An Erasmus placement is much more than just a break in another country. For many students it is a positive, life-changing experience that equips them with new skills that improve their self-confidence, ability to make decisive decisions and feel comfortable with themselves. In the time of Coronavirus, the Covic-19 pandemic has affected the 170,000 young people involved in Erasmus+ or the European Solidarity Corps.
170K young Europeans
Education has been hard hit by the Covid-19 crisis. Travel restrictions and the closing of universities mean participants in cross-border mobility programmes, such as the Erasmus+ student exchange and the European Solidarity Corps, are facing challenges. Currently 165,000 young people across Europe are on an Erasmus exchange and 5,000 more are working in volunteering projects.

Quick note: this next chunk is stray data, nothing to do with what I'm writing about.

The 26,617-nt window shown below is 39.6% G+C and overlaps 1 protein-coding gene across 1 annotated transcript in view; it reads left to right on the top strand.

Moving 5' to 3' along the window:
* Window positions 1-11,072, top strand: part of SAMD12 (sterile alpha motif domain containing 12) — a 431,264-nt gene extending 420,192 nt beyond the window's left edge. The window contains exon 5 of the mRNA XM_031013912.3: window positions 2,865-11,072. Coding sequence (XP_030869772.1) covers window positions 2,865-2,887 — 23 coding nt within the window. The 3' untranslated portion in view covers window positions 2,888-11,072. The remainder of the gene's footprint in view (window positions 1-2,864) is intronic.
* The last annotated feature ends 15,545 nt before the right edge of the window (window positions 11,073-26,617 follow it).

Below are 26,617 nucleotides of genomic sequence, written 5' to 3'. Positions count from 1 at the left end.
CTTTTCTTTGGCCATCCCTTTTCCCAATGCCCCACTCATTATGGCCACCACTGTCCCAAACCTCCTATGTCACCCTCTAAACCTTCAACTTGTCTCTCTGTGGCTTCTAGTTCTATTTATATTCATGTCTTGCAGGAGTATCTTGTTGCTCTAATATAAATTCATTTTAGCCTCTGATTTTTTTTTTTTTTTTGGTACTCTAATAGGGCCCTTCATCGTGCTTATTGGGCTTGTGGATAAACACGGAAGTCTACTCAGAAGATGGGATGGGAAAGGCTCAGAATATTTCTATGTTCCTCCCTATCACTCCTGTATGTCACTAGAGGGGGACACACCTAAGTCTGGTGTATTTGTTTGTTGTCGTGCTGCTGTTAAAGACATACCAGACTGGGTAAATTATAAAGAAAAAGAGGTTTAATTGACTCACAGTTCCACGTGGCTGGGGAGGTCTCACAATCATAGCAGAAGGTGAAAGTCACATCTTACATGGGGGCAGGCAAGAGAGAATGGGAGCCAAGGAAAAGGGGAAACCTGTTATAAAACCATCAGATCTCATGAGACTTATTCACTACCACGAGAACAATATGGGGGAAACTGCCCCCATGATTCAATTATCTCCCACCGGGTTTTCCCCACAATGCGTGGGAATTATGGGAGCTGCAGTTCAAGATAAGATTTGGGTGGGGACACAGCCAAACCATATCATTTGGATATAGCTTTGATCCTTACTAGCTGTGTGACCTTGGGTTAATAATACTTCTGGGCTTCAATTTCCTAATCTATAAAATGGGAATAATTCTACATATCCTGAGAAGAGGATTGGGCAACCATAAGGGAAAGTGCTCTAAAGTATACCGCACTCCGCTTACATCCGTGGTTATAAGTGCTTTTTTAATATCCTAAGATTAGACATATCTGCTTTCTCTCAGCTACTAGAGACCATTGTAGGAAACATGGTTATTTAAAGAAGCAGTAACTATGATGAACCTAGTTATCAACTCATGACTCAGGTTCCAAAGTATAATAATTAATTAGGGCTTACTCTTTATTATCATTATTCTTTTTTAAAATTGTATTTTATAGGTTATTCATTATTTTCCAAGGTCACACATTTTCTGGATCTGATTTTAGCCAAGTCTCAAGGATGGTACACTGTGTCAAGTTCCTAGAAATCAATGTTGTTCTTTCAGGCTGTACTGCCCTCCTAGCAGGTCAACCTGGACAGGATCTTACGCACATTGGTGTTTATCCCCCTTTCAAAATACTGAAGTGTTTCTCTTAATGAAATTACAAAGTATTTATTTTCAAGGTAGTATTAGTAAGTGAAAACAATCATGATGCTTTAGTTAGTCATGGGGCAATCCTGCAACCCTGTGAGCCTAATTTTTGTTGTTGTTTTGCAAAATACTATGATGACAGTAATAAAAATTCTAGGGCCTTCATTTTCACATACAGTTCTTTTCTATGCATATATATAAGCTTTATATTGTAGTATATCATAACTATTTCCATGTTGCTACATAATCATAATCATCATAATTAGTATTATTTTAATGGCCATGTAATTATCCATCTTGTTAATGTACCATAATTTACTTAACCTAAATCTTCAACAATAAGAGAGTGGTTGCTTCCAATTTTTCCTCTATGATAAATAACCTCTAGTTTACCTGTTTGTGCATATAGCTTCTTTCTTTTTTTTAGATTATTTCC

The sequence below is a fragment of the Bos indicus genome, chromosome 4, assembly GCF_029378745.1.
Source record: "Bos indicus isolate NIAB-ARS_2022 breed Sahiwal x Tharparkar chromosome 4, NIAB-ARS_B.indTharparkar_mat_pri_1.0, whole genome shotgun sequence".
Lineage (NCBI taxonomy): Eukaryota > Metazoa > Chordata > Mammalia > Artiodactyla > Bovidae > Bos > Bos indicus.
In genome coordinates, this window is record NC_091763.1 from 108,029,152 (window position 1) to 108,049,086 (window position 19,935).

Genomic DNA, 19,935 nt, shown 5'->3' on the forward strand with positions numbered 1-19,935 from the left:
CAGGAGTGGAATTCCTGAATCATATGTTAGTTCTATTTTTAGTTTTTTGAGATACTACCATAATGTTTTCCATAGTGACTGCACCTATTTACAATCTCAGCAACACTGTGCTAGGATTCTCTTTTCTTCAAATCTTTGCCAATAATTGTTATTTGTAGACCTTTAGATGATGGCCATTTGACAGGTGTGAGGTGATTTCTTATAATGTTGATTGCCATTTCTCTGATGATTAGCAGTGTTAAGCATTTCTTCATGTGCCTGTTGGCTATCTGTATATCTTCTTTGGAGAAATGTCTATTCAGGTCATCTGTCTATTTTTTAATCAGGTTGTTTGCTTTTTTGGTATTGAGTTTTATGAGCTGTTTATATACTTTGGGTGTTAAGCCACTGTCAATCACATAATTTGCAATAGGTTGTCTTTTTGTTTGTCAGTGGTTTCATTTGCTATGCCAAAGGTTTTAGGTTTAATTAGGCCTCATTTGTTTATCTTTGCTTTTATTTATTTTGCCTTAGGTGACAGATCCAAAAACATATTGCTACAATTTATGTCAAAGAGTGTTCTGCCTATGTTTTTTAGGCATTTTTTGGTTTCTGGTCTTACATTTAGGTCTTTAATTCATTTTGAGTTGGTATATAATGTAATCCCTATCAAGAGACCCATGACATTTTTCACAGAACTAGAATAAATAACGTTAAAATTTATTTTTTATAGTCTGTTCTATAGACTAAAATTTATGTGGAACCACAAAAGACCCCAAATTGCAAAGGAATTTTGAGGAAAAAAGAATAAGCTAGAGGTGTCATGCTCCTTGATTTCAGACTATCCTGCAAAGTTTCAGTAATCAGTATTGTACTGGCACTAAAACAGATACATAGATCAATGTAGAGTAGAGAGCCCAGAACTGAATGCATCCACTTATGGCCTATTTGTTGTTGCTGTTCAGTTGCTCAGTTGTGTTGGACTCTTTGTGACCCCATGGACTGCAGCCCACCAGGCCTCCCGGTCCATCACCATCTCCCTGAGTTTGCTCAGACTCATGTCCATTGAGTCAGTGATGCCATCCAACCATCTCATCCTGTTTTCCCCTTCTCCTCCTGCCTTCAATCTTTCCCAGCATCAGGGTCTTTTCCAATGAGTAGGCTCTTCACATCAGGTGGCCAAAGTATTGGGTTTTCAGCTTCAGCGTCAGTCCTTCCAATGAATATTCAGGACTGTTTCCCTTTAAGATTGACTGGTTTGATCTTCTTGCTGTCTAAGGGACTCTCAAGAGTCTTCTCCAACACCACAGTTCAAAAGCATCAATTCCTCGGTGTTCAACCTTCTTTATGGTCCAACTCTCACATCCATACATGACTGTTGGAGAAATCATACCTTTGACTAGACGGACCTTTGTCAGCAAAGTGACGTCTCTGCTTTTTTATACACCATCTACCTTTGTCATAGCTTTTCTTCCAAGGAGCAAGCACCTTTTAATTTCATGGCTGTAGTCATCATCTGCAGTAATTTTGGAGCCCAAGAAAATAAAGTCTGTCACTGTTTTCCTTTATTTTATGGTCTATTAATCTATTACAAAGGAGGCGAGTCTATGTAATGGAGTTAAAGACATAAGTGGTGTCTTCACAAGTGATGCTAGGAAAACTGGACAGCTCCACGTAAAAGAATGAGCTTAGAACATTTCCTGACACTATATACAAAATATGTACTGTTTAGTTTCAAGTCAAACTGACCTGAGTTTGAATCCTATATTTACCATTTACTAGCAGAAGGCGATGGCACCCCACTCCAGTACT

Erasmus in the time of Coronavirus.
Covid-19 affects Education and Erasmus+ Students
Erasmus students during Covid-19
25% of student exchanges were cancelled due to Covid-19 37.5% of students experienced at least one major problem related to their exchange (for example: couldn’t go home, accommodation problems) Half of the students whose programme continued have moved to online classes 34% have moved to partial online offers or partially postponed classes.
We have a duty to make sure that those who signed up to our programmes get the help and the support they need. The class of 2020 needs us. Sabine Verheyen, EU Parliament Head of Culture and Education Committee
To help young people who are volunteering or taking part in Erasmus+, as much as possible, the European Commission has said it will make the programmes as flexible as legally possible.